The purpose and intent of this ordinance is to:
(a) [E]stablish a Growth Management Development Allocation System in the City of Hudson to regulate the rate at which the city issues zoning certificates for certain residential dwelling units and subdivisions;
(b) Implement the policies and goals of the 1995 City of Hudson Comprehensive Plan (1995 Comprehensive Plan) relating to growth management and strategy, transportation, community facilities and infrastructure, economic development, and community character.
(c) [E]stablish a residential development management and allocation system to control the rate of residential development to ensure that:
(1) Growth is orderly and that municipal infrastructure and public services are available concurrently with such development and to prevent further deterioration of public facility and infrastructure service levels;
(2) The fiscal impact of such development does not exceed revenue available from such development and other sources to pay the cost of infrastructure and services which it necessitates;
(3) The community character of the city as a desirable place to live and conduct business is not eroded and that property values are protected throughout the city;
(4) The density of population in the city is managed carefully to prevent overcrowding and congestion; and
(5) Existing developments are completed and land adjacent to existing subdivisions is developed on a preferential basis to reduce infrastructure extension costs.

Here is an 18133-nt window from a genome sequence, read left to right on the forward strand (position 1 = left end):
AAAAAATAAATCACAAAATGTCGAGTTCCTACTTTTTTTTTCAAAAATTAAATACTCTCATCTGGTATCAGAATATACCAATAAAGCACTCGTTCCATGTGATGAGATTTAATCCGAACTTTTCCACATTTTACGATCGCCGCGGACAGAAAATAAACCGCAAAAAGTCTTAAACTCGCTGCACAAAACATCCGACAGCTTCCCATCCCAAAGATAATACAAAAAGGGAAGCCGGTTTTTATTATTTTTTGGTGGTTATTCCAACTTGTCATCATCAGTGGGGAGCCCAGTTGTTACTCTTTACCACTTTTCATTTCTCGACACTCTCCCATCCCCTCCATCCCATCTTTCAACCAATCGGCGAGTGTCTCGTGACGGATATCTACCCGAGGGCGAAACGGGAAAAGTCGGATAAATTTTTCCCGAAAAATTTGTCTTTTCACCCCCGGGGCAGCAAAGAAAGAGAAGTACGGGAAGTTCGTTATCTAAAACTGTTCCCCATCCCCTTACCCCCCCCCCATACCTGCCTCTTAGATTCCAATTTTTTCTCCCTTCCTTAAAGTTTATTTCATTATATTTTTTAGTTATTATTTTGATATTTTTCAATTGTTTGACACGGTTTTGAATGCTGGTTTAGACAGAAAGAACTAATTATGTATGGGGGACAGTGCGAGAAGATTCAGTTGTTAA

Growth Management Residential Development Allocation System, Section(s) 1207.01.
We conclude that it is. "Federal court review of a zoning ordinance may only determine whether it is clearly arbitrary and unreasonable, in the very restricted sense that it `has no substantial relation to the public health, safety, morals or general welfare.'" Pearson, 961 F.2d at 1223 (quoting Village of Belle Terre v. Boraas, 416 U.S. 1, 7-8, 94 S.Ct. 1536, 1540, 39 L.Ed.2d 797 (1974)). The City of Hudson wishes to control growth of residential areas until such time as its infrastructure is able to meet current and future needs. A cap on the number of homes built in the City unquestionably bears a rational relationship to this concern.
Even though the City of Hudson will have to remedy existing infrastructure problems regardless of whether another house is built, Chapter 1207 is rationally related to the City's legitimate concerns. Slowing the rate of growth will allow the City to improve its infrastructure to meet existing and future needs without straining resources. At the same time the City's system is designed to accommodate its changing needs. For example, the number of allotments available is reviewed annually by the City Council to ensure that growth occurs in tandem with infrastructure improvements. In addition, landowners who had obtained preliminary or final platting approval when the ordinance was enacted are granted "priority" status when allotments are assigned.
In the event that there are more applicants than allotments in a given year, the lottery system is certainly a rational means of distribution because it avoids beauty contests between property owners and is more efficient for the City to administer. A system which weighs the merits of each development in determining the distribution of allotments would be more cumbersome and could exclude developments for subjective reasons. The City's lottery system promotes efficiency and allows every applicant an equal chance at obtaining one of the allotments. Finally, the ordinance contains a provision for landowners who have not received an allotment after one year to petition the City Council for compensation due to hardship.